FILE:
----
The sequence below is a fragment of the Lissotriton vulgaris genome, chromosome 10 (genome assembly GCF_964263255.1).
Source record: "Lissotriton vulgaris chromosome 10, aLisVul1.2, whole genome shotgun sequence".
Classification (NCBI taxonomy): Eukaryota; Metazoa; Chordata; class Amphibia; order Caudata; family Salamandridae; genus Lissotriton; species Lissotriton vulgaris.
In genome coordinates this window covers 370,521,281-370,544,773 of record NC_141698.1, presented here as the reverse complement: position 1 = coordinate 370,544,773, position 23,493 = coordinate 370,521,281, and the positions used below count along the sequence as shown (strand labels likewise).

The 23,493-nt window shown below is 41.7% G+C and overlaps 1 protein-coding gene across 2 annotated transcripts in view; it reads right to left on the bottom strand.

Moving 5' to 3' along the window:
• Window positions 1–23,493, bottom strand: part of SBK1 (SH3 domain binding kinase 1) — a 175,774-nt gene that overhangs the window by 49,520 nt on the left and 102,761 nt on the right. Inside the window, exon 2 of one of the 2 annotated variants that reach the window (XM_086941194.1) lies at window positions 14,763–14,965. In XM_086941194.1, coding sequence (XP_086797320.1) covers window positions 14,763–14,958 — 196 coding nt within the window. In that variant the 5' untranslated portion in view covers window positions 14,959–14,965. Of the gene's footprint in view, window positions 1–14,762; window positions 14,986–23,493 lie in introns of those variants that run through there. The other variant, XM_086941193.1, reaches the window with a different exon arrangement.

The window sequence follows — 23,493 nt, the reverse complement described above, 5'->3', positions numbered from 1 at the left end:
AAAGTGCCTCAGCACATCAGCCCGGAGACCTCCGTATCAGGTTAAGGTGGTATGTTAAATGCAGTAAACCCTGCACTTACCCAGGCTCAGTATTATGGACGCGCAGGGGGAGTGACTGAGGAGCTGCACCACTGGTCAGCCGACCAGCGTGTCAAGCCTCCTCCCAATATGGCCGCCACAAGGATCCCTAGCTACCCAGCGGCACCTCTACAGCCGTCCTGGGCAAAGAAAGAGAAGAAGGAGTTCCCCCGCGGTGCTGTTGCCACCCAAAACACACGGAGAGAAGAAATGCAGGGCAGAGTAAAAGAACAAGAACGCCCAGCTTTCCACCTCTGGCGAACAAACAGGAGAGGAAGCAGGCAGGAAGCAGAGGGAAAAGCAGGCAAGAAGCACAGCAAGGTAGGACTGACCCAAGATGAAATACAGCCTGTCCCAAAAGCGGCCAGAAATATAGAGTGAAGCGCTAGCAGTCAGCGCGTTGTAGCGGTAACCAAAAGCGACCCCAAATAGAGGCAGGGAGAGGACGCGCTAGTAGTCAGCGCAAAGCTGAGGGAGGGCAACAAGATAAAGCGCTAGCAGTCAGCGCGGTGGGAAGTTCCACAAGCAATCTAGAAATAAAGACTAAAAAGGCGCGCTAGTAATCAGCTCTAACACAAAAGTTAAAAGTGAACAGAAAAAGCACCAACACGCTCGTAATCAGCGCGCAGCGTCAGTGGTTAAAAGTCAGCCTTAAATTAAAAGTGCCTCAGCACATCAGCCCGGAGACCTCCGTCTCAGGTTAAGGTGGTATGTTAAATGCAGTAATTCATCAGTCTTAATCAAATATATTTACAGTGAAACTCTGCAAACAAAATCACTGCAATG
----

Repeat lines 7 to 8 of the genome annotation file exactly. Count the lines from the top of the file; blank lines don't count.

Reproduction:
• Window positions 1–23,493, bottom strand: part of SBK1 (SH3 domain binding kinase 1) — a 175,774-nt gene that overhangs the window by 49,520 nt on the left and 102,761 nt on the right. Inside the window, exon 2 of one of the 2 annotated variants that reach the window (XM_086941194.1) lies at window positions 14,763–14,965. In XM_086941194.1, coding sequence (XP_086797320.1) covers window positions 14,763–14,958 — 196 coding nt within the window. In that variant the 5' untranslated portion in view covers window positions 14,959–14,965. Of the gene's footprint in view, window positions 1–14,762; window positions 14,986–23,493 lie in introns of those variants that run through there. The other variant, XM_086941193.1, reaches the window with a different exon arrangement.

The window sequence follows — 23,493 nt, the reverse complement described above, 5'->3', positions numbered from 1 at the left end: